Faceted Metadata for Information Architecture and SearchCHI Course - April 24, 2006Session I Marti Hearst, School of Information, UC Berkeley Preston Smalley & Corey Chandler, eBay User Experience & Design
Session I: Agenda • Intro and Goals (5 min) • Faceted Metadata (15 min) • Definition • Advantages • Interface Design using Faceted Metadata (40 min) • The Chess Analogy • The Nobel Prize Example • Results of Usability Studies • Software Tools • Design Issues (15 min) • Q&A (15 min)
Focus: Search and Navigation of Large Collections Shopping Sites Digital Libraries E-Government Sites Image Collections
Problems with Site Search • Study by Vividence in 2001 on 69 Sites • 70% eCommerce • 31% Service • 21% Content • 2% Community • Poorly organized search results • Frustration and wasted time • Poor information architecture • Confusion • Dead ends • "back and forthing" • Forced to search
What we want to Achieve • Integrate browsing and searching seamlessly • Support exploration and learning • Avoid dead-ends, “pogo’ing”, and “lostness”
Main Idea • Use hierarchical faceted metadata • Design the interface to: • Allow flexible navigation • Provide previews of next steps • Organize results in a meaningful way • Support both expanding and refining the search
robin penguin salmon cobra bat otter wolf robin bat penguin otter, seal salmon wolf robin bat salmon wolf cobra otter penguin seal The Problem With Categories • Most things can be classified in more than one way. • Most organizational systems do not handle this well. • Example: Animal Classification Skin Covering otter penguin robin salmon wolf cobra bat Locomotion Diet
The Problem with Hierarchy • Inflexible • Force the user to start with a particular category • What if I don’t know the animal’s diet, but the interface makes me start with that category? • Wasteful • Have to repeat combinations of categories • Makes for extra clicking and extra coding • Difficult to modify • To add a new category type, must duplicate it everywhere or change things everywhere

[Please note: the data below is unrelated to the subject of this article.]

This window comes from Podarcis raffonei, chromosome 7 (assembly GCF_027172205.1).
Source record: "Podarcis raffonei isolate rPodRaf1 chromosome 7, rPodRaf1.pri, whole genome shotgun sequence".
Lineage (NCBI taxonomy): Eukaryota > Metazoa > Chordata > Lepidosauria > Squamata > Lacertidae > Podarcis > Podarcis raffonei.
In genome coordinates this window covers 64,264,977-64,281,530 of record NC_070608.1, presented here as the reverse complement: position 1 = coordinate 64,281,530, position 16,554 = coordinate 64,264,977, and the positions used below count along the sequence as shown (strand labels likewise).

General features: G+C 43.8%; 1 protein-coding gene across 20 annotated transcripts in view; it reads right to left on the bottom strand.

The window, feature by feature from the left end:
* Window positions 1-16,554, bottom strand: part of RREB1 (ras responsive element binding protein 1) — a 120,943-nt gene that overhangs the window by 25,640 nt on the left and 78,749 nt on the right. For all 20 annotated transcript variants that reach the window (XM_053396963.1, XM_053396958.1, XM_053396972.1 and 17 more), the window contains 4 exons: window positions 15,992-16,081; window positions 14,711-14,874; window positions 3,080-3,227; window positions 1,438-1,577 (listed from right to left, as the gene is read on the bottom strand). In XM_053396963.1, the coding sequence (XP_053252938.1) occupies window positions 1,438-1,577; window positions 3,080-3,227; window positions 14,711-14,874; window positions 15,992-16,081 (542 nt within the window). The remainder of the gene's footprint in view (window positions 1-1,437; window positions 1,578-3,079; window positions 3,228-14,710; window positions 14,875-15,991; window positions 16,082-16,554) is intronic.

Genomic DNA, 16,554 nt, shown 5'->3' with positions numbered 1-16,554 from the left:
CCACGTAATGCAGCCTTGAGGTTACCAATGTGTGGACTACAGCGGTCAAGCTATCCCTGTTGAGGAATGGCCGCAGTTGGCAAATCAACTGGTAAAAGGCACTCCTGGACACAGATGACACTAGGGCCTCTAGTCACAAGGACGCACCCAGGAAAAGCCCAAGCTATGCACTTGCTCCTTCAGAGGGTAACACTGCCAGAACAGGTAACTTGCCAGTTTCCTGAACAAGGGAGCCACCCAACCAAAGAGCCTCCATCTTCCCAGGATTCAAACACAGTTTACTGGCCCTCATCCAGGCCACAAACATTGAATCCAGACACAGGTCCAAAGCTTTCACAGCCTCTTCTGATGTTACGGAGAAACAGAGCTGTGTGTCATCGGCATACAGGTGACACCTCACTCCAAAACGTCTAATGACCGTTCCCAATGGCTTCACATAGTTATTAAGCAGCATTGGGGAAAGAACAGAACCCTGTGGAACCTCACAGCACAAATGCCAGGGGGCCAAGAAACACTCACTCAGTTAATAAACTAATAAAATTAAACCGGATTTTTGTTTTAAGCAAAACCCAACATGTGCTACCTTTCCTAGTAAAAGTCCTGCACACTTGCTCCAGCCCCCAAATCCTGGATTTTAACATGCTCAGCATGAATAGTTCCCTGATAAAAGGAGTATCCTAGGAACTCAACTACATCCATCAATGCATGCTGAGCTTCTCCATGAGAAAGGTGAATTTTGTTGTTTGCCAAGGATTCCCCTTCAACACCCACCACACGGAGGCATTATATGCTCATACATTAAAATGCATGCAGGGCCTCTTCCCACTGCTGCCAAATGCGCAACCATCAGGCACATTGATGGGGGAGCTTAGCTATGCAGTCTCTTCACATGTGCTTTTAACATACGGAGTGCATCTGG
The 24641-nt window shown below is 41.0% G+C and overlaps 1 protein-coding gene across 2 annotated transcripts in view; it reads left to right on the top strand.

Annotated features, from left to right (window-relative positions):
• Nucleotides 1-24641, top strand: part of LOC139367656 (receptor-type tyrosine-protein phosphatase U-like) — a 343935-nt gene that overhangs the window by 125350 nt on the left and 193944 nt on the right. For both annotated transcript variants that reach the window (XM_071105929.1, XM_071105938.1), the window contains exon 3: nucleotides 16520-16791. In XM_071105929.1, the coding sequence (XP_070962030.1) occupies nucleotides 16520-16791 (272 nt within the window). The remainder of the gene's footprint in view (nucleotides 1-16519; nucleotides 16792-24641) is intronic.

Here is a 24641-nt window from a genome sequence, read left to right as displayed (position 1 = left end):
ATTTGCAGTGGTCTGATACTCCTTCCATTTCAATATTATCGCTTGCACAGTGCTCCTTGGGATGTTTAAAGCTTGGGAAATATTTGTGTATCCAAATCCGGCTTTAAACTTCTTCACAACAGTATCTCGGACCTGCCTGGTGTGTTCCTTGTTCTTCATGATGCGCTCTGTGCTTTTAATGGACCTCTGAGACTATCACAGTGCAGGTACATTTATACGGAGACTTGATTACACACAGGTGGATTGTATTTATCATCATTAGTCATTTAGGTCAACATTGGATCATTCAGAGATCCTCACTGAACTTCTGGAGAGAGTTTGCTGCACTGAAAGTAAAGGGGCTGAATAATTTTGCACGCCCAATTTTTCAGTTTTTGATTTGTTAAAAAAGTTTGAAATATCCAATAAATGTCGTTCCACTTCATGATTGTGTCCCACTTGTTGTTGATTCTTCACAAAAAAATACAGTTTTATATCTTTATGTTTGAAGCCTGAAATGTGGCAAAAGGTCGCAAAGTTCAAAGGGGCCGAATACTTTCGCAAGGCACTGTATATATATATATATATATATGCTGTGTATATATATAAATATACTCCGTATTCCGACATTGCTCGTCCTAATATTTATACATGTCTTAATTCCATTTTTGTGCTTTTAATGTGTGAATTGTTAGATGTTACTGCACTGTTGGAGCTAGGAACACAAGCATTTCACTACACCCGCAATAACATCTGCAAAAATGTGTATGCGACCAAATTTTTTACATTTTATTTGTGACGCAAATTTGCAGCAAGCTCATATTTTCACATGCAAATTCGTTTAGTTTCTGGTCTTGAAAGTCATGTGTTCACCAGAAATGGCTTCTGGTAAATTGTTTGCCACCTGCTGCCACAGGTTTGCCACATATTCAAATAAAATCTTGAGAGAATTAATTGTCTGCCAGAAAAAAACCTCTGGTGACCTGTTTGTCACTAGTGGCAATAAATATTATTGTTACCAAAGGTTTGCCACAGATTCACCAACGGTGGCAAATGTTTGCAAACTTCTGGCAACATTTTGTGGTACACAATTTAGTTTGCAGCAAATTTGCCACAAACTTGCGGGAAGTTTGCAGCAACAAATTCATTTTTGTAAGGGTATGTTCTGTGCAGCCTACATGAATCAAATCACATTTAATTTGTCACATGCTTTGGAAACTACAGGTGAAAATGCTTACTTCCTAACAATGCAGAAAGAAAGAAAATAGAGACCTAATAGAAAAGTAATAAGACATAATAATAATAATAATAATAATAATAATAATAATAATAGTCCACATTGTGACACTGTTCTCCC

The Problem With Hierarchy start swim fly run slither fur scales feathers fur scales feathers fur scales feathers … fish fish fish fish fish fish fish fish fish rodents rodents rodents rodents rodents rodents rodents rodents rodents insects insects insects insects insects insects insects insects insects salmon bat robin wolf
The Idea of Facets • Facets are a way of labeling data • A kind of Metadata (data about data) • Can be thought of as properties of items • Facets vs. Categories • Items are placed INTO a category system • Multiple facet labels are ASSIGNED TO items
The Idea of Facets • Create INDEPENDENT categories (facets) • Each facet has labels (sometimes arranged in a hierarchy) • Assign labels from the facets to every item • Example: recipe collection Ingredient Cooking Method Chicken Stir-fry Bell Pepper Curry Course Cuisine Main Course Thai
The Idea of Facets • Break out all the important concepts into their own facets • Sometimes the facets are hierarchical • Assign labels to items from any level of the hierarchy Preparation Method Fry Saute Boil Bake Broil Freeze Desserts Cakes Cookies Dairy Ice Cream Sorbet Flan Fruits Cherries Berries Blueberries Strawberries Bananas Pineapple
Using Facets • Now there are multiple ways to get to each item Preparation Method Fry Saute Boil Bake Broil Freeze Desserts Cakes Cookies Dairy Ice Cream Sherbet Flan Fruits Cherries Berries Blueberries Strawberries Bananas Pineapple Fruit > Pineapple Dessert > Cake Preparation > Bake Dessert > Dairy > Sherbet Fruit > Berries > Strawberries Preparation > Freeze
Using Facets • The system only shows the labels that correspond to the current set of items • Start with all items and all facets • The user then selects a label within a facet • This reduces the set of items (only those that have been assigned to the subcategory label are displayed) • This also eliminates some subcategories from the view.